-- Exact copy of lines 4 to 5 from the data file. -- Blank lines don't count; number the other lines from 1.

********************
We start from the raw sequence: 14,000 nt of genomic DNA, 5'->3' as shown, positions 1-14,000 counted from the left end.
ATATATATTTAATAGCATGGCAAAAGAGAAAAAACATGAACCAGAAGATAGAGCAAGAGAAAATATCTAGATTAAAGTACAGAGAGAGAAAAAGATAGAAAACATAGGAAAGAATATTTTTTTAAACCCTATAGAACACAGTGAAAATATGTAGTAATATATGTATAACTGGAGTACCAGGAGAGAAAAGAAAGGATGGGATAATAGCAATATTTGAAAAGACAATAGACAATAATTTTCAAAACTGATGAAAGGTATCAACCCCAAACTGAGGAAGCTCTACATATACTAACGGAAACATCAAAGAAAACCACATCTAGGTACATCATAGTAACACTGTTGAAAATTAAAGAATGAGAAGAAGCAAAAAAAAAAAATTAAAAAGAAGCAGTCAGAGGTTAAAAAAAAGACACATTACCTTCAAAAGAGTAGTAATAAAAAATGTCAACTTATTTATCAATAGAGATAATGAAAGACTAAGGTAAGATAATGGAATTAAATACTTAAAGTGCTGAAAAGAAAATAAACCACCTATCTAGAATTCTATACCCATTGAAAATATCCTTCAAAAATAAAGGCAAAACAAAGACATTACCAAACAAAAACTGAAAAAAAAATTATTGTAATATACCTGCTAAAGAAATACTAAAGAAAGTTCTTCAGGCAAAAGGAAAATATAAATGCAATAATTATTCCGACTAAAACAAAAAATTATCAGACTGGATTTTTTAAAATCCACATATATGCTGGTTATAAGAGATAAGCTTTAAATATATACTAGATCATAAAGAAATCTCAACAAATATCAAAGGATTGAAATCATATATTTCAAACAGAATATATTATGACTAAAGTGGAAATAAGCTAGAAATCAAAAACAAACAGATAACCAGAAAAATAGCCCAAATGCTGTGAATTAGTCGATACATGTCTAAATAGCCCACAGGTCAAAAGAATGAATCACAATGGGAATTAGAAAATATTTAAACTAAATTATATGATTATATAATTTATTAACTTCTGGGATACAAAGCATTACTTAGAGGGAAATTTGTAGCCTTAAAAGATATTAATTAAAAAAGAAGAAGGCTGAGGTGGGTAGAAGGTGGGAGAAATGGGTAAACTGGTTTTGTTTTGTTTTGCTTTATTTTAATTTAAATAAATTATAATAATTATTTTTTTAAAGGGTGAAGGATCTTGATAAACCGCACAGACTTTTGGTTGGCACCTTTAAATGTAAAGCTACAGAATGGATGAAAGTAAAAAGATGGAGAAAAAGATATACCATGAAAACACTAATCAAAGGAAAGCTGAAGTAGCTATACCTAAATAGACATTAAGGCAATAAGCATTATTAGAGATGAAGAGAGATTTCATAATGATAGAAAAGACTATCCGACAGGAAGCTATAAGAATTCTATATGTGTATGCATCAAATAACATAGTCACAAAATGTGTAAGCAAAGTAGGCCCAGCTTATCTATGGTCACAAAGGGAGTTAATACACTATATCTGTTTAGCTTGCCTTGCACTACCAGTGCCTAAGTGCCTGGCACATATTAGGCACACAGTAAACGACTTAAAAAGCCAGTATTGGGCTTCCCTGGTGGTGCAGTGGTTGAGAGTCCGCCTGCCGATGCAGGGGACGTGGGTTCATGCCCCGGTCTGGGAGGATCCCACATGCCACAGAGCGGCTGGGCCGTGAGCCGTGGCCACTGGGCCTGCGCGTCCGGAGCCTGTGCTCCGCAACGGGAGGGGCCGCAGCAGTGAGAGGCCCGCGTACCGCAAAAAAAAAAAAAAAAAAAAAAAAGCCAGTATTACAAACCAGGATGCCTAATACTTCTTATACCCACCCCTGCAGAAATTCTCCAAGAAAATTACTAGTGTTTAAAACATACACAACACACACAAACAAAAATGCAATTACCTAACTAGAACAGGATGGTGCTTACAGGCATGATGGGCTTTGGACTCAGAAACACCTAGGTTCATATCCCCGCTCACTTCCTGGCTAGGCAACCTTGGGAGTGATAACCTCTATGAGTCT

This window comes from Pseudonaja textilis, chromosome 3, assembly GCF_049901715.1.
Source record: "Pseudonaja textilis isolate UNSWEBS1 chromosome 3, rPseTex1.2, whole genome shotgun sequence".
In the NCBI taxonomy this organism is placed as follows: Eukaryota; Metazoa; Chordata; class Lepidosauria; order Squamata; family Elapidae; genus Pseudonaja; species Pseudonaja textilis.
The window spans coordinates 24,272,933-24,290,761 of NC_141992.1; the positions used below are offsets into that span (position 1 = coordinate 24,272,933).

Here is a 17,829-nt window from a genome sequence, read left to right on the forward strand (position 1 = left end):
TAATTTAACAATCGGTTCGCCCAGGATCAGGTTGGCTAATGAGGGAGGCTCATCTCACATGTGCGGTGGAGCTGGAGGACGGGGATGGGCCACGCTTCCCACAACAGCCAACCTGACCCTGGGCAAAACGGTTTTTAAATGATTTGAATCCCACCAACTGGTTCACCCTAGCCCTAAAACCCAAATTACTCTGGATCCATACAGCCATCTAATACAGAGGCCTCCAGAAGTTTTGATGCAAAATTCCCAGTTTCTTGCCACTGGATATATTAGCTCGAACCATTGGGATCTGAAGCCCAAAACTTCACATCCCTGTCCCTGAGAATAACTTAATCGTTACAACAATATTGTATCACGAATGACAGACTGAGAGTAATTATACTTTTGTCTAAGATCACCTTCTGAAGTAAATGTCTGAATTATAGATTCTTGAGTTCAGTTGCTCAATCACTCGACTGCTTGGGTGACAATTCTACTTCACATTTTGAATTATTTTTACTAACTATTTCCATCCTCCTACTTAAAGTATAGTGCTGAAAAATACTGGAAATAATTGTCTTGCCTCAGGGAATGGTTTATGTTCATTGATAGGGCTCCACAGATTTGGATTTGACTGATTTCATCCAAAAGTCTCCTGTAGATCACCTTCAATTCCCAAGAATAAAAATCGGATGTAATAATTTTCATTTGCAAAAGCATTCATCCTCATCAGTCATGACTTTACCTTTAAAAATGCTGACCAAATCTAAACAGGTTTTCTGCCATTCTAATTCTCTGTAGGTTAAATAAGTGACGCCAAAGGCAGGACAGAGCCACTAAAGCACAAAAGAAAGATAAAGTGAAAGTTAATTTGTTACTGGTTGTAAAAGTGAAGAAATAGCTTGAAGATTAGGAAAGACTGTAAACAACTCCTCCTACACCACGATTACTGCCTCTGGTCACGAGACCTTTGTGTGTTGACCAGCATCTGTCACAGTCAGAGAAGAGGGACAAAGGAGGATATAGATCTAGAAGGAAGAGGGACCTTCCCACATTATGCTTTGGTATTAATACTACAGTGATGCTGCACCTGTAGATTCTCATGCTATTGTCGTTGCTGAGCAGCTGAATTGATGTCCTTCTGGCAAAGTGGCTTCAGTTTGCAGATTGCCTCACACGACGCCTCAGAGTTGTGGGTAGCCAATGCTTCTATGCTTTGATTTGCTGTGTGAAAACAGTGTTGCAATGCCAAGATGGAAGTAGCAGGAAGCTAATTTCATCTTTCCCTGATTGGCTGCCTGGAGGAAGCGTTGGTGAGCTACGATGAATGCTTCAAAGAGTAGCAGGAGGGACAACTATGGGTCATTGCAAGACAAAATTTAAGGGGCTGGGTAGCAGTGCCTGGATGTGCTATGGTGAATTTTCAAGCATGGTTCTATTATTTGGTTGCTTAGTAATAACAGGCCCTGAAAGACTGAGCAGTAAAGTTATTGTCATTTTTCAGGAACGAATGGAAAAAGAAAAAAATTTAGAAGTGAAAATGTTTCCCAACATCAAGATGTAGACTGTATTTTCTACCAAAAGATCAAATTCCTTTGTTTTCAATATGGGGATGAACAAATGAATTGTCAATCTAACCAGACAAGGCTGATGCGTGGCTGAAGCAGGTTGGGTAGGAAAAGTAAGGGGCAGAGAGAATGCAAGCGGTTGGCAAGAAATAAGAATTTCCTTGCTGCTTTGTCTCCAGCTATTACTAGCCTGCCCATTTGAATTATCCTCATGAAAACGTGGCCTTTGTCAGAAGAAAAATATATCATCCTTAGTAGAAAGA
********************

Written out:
Source record: "Pseudonaja textilis isolate UNSWEBS1 chromosome 3, rPseTex1.2, whole genome shotgun sequence".
In the NCBI taxonomy this organism is placed as follows: Eukaryota; Metazoa; Chordata; class Lepidosauria; order Squamata; family Elapidae; genus Pseudonaja; species Pseudonaja textilis.